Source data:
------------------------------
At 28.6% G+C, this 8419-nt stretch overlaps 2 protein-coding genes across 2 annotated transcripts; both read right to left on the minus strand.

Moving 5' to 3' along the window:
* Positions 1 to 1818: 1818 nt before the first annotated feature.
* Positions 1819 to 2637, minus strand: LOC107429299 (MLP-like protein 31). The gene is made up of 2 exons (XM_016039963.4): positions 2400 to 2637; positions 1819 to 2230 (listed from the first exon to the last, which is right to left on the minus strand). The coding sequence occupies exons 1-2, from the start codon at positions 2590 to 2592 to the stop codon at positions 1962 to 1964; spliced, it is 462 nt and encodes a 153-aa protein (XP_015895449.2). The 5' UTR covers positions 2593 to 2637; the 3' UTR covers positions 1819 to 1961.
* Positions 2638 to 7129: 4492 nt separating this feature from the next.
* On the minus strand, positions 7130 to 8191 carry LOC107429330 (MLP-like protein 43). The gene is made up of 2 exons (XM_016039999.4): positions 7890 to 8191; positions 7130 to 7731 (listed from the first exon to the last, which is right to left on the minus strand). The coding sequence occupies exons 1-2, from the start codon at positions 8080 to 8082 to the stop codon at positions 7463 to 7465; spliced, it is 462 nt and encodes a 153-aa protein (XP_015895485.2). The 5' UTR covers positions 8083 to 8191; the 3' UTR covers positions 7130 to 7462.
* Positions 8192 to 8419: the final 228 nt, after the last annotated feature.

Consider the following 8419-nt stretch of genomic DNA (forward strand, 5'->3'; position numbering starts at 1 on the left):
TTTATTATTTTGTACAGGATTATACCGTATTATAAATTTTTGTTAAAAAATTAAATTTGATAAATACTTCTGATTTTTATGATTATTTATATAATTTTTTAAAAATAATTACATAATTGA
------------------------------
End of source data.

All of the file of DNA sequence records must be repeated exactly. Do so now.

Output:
At 28.6% G+C, this 8419-nt stretch overlaps 2 protein-coding genes across 2 annotated transcripts; both read right to left on the minus strand.

Moving 5' to 3' along the window:
* Positions 1 to 1818: 1818 nt before the first annotated feature.
* Positions 1819 to 2637, minus strand: LOC107429299 (MLP-like protein 31). The gene is made up of 2 exons (XM_016039963.4): positions 2400 to 2637; positions 1819 to 2230 (listed from the first exon to the last, which is right to left on the minus strand). The coding sequence occupies exons 1-2, from the start codon at positions 2590 to 2592 to the stop codon at positions 1962 to 1964; spliced, it is 462 nt and encodes a 153-aa protein (XP_015895449.2). The 5' UTR covers positions 2593 to 2637; the 3' UTR covers positions 1819 to 1961.
* Positions 2638 to 7129: 4492 nt separating this feature from the next.
* On the minus strand, positions 7130 to 8191 carry LOC107429330 (MLP-like protein 43). The gene is made up of 2 exons (XM_016039999.4): positions 7890 to 8191; positions 7130 to 7731 (listed from the first exon to the last, which is right to left on the minus strand). The coding sequence occupies exons 1-2, from the start codon at positions 8080 to 8082 to the stop codon at positions 7463 to 7465; spliced, it is 462 nt and encodes a 153-aa protein (XP_015895485.2). The 5' UTR covers positions 8083 to 8191; the 3' UTR covers positions 7130 to 7462.
* Positions 8192 to 8419: the final 228 nt, after the last annotated feature.

Consider the following 8419-nt stretch of genomic DNA (forward strand, 5'->3'; position numbering starts at 1 on the left):
TTTATTATTTTGTACAGGATTATACCGTATTATAAATTTTTGTTAAAAAATTAAATTTGATAAATACTTCTGATTTTTATGATTATTTATATAATTTTTTAAAAATAATTACATAATTGA